Strangely united in song: Syria’s rebels and its pariah government

Syria’s rebels have their own governmentunder-construction website and flag, but one thing they don’t have is their own anthem.

They sing Ħumāt ad-Diyār, Guardians of the Homeland, just as the disgraced president Bashar al-Assad and his supporters do.

It’s an odd state of affairs for a civil war, especially as al-Assad often uses the anthem in rallies. You’d have thought the rebels would want to distance themselves from it as far as possible.

I was chatting with some rebel supporters in London recently – they were demonstrating in Westminster, trying to get the UK to sell them arms – and they surprisingly told me they had no problem with the song.

“It’s got nothing to do with fucking al-Assad,” one politely put it. “It’s from the time we won independence [from France]. And the words, they’re perfect for our situation.”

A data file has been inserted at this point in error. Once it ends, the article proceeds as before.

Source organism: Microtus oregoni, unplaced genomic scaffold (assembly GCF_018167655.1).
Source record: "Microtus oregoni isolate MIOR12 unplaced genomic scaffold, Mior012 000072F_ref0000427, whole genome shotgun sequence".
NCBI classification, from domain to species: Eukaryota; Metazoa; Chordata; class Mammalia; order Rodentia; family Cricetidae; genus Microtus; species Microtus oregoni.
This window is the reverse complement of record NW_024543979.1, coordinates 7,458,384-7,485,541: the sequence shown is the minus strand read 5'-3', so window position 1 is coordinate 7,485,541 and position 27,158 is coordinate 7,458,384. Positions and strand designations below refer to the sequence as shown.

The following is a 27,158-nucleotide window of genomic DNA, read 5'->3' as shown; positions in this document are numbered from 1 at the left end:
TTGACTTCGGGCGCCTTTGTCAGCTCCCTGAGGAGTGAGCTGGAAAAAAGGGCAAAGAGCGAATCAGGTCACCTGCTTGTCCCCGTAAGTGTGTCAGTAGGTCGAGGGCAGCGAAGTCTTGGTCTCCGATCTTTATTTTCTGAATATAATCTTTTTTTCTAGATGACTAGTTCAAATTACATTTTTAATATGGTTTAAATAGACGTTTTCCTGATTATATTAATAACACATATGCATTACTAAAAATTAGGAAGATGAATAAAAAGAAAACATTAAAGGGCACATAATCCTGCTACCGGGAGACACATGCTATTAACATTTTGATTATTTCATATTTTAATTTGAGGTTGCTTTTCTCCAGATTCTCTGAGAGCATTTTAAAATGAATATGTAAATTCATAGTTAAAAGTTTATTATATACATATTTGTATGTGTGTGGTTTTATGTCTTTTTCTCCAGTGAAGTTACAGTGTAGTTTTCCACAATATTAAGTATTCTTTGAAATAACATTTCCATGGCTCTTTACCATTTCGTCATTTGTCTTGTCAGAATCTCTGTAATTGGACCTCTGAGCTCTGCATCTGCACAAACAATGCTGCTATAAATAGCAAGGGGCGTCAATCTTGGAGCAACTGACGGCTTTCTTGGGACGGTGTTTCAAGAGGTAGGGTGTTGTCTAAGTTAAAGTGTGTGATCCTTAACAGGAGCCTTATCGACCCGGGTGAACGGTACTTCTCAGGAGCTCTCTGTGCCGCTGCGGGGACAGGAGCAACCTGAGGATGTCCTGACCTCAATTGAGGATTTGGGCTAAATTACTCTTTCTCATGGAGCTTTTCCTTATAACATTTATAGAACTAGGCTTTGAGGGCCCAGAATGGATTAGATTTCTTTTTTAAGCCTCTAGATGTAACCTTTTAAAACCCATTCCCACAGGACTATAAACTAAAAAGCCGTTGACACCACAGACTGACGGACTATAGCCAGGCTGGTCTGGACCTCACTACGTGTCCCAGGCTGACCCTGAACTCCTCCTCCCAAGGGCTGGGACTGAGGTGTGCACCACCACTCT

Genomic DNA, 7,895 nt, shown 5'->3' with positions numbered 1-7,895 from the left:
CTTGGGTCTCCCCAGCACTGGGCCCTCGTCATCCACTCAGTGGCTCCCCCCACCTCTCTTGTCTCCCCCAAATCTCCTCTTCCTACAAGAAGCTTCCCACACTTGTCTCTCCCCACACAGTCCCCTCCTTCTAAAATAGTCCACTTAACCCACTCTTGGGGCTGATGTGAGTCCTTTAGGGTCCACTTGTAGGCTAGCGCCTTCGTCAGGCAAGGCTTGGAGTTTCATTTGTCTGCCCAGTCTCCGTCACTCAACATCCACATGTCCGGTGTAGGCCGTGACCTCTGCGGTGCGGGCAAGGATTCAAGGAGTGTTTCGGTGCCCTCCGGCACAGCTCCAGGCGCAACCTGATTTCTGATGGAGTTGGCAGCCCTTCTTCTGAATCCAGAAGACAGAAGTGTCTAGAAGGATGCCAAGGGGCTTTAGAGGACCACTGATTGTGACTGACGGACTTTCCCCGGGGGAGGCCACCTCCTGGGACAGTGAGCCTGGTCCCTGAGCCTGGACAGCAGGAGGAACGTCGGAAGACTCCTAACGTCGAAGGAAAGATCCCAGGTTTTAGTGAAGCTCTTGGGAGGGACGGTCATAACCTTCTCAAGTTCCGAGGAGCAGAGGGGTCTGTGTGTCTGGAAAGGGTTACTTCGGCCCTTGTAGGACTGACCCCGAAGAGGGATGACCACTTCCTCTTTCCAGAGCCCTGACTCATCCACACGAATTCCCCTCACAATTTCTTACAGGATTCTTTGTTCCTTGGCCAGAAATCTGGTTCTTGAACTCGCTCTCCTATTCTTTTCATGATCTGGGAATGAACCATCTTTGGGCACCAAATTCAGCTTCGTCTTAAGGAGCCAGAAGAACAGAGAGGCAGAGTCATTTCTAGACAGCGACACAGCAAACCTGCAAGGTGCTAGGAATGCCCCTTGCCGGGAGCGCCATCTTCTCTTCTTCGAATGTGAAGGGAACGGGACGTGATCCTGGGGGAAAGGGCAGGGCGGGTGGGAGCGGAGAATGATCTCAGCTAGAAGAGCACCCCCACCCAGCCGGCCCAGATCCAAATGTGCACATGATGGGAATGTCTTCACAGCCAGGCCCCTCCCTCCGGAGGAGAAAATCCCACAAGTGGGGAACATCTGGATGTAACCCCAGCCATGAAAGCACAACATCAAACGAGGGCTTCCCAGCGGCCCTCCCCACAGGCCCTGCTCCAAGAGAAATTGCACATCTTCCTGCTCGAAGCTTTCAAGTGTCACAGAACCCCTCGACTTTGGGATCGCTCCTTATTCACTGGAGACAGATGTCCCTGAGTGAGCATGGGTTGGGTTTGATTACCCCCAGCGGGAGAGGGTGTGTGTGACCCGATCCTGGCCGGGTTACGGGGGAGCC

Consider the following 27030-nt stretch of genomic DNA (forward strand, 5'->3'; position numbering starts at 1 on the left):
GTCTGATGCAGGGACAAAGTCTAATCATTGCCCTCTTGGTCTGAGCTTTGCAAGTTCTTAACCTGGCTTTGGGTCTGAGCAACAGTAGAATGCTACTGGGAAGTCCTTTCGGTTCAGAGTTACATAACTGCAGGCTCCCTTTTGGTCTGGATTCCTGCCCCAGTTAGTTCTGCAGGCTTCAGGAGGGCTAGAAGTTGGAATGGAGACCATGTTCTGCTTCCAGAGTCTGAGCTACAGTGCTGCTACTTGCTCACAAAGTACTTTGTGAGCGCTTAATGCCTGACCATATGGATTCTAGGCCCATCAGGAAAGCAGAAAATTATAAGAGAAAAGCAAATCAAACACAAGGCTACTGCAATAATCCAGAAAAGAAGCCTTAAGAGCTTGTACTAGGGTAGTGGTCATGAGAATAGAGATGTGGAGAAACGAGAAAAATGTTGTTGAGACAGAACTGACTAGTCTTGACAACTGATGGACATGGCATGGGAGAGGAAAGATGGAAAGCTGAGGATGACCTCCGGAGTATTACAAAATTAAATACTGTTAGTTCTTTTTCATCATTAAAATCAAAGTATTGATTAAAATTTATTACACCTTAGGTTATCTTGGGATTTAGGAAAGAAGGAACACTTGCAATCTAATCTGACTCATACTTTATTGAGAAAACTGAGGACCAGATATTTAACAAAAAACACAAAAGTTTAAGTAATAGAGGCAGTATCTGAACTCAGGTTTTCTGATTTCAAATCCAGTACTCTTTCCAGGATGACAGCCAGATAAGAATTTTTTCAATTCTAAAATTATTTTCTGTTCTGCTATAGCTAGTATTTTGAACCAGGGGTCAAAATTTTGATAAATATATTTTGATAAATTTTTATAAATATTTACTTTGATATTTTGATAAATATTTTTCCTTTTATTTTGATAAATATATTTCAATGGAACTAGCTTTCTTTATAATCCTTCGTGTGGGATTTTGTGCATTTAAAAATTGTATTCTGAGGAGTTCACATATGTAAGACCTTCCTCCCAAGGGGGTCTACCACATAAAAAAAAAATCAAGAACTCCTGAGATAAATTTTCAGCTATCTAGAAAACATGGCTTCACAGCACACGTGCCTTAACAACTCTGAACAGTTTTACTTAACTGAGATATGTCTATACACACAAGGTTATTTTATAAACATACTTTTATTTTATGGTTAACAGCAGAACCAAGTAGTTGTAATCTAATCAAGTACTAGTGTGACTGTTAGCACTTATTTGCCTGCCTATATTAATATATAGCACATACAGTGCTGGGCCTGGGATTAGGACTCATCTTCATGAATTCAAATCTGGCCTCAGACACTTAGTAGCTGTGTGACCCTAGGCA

He’s right on the last point. The opening lines are “guardians of the homeland, upon you be peace, our proud spirits refuse to be humiliated.
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Later on the song talks about the “flutter of hopes…uniting the entire country”, then it starts rolling out line after line about martyrs, some of them quite poetic (the ink the Syrians use to write is martyr’s blood).

It’s stirring stuff – a true song of defiance and revolution – and it’s easy to see why it appeals to both the rebels and al-Assad’s forces.

It’s a shame, then, the music’s so poor. Ħumāt ad-Diyār is a dull military march, the sort of tune that says nothing about Syria or the Middle East. All it really says is that the song was written in the 1930s, and that the person who wrote it was under the influence of French military bands.

Here’s hoping that among the rebels are a few musicians looking to compose something better.

(If you’re reading this on a mobile, you can listen to the anthem here. The picture at the top of this post is stolen from this great series by the AP photographer Narciso Contreras)